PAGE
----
In Canada, private M&A transactions have long followed a familiar structure: the parties settle on a “cash free, debt free” price, which then must be adjusted post-closing to account for the target’s actual cash, debt and working capital (or other measures such as net assets) in an effort to reach the true “equity value” of the business. Calculating and settling these post-closing adjustments to the purchase price can frequently take many months and is one of the main causes of acrimony between buyers and sellers.

In light of these frustrations, it is perhaps unsurprising that one recent trend that has been gaining momentum—particularly in the UK and EU—is the use of “locked box” pricing to generate greater deal certainty.

What is a locked box?

A locked box transaction at its most basic is a fixed-price deal. Under a locked box structure, the purchase price is set at signing and is calculated based on a recent balance sheet at a pre-signing date (the Reference Date). Cash, debt and working capital as at the date of the Reference Date are therefore known by the parties at the time of signing, and will often have been subject to independent audit review. Accordingly, there is no need for drawn out debate over which accounting policies and procedures are to be followed in calculating the post-completion adjustment, or with respect to the process by which those adjustments are to be reviewed (and potentially disputed).

From the Reference Date onwards—i.e. once the “box is locked”—the buyer effectively takes on the economic risk of the target business. The profits or losses made on the target business go to the buyers’ benefit or detriment. To compensate sellers for the opportunity cost of transferring their economic interest in the business at the Reference Date without being paid until closing, locked box transactions typically include an interest charge on the purchase price during the interim period.

Benefits & key considerations

The most obvious benefit of using a locked box structure is that it provides certainty of price for both buyer and seller at the time of signing. Long popular for this reason among financial/private equity sellers, it is also increasingly favoured in the corporate world for allowing sellers to avoid the potential disputes that arise with the calculation of post-closing adjustments under the traditional approach. In an auction scenario, the ability to offer a fixed purchase price payable on completion can offer a significant competitive advantage for buyers. If asked for by sellers in the same context, it can also greatly simplify the process of comparing competing offers.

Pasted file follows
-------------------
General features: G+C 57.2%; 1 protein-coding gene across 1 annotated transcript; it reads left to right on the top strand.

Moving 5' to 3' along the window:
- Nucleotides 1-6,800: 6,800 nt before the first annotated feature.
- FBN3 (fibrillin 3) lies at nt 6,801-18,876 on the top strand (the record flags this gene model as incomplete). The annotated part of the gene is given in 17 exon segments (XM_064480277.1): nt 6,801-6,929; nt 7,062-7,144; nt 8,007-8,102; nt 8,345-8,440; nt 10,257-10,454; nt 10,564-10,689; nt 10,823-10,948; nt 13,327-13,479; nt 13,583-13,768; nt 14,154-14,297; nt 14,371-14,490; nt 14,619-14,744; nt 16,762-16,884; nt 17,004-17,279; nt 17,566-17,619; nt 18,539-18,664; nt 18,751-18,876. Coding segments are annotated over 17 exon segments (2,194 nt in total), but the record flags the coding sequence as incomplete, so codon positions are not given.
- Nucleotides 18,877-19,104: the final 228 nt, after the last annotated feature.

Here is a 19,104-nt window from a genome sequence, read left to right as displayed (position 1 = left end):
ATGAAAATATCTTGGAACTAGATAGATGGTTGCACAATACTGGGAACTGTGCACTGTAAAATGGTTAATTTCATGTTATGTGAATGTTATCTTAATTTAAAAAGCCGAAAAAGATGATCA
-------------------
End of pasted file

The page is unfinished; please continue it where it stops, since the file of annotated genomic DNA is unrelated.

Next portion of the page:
Yet while the locked box can drive value by providing simplicity of process and cost certainty, any buyer utilizing such a structure should be careful. With no ability to test and dispute a target’s reference balance sheet after the purchase price has been set, a purchaser must be comfortable that the balance sheet it is committing to is reliable. Thus, not only should a buyer ensure that it has comprehensively diligenced the reference balance sheet before committing to a price, it should also require that the reference balance sheet be sufficiently supported by appropriate warranties.

A further key task for buyers using this transaction structure is to ensure that the box is in fact “locked”. The concept behind a locked box is that between the Reference Date and closing, any changes in working capital will be mirrored by equal movement in net debt. However, for this to work, it is essential that no value “leaks” from the target business back to the seller during the interim period.

Therefore, buyers will need to ensure that, apart from leakage that is expressly negotiated (e.g., payments for management bonuses or target transaction costs) or otherwise permitted (e.g., transactions with affiliates on arm’s-length terms), no payments have been made that could benefit the seller. Thus, the seller will typically be required to undertake that, for instance, no distributions, dividends, payments or returns can be made to the seller or that no shareholder loans may be repaid, with recourse to be had if these provisions are violated. Where the target business is highly integrated into the operations of the seller’s larger corporate group, the task of “locking the box” can be quite difficult and may require a line item by line item review of which cash flows are arms’ length/ordinary course and which need to be subject to restrictions.

A final consideration is that locked boxes also do not normally provide the buyer with protection from ordinary course changes in the value of the business. Because buyers take on the economic risk and reward of the business following the reference date, a seller will not bring current the majority all warranties at closing thereby leaving the buyer with fewer rights of withdrawal. As a result, the structure may not be appropriate where the target business is of a seasonal or otherwise highly variable nature or where the interim period between the Reference Date and closing will be overly long.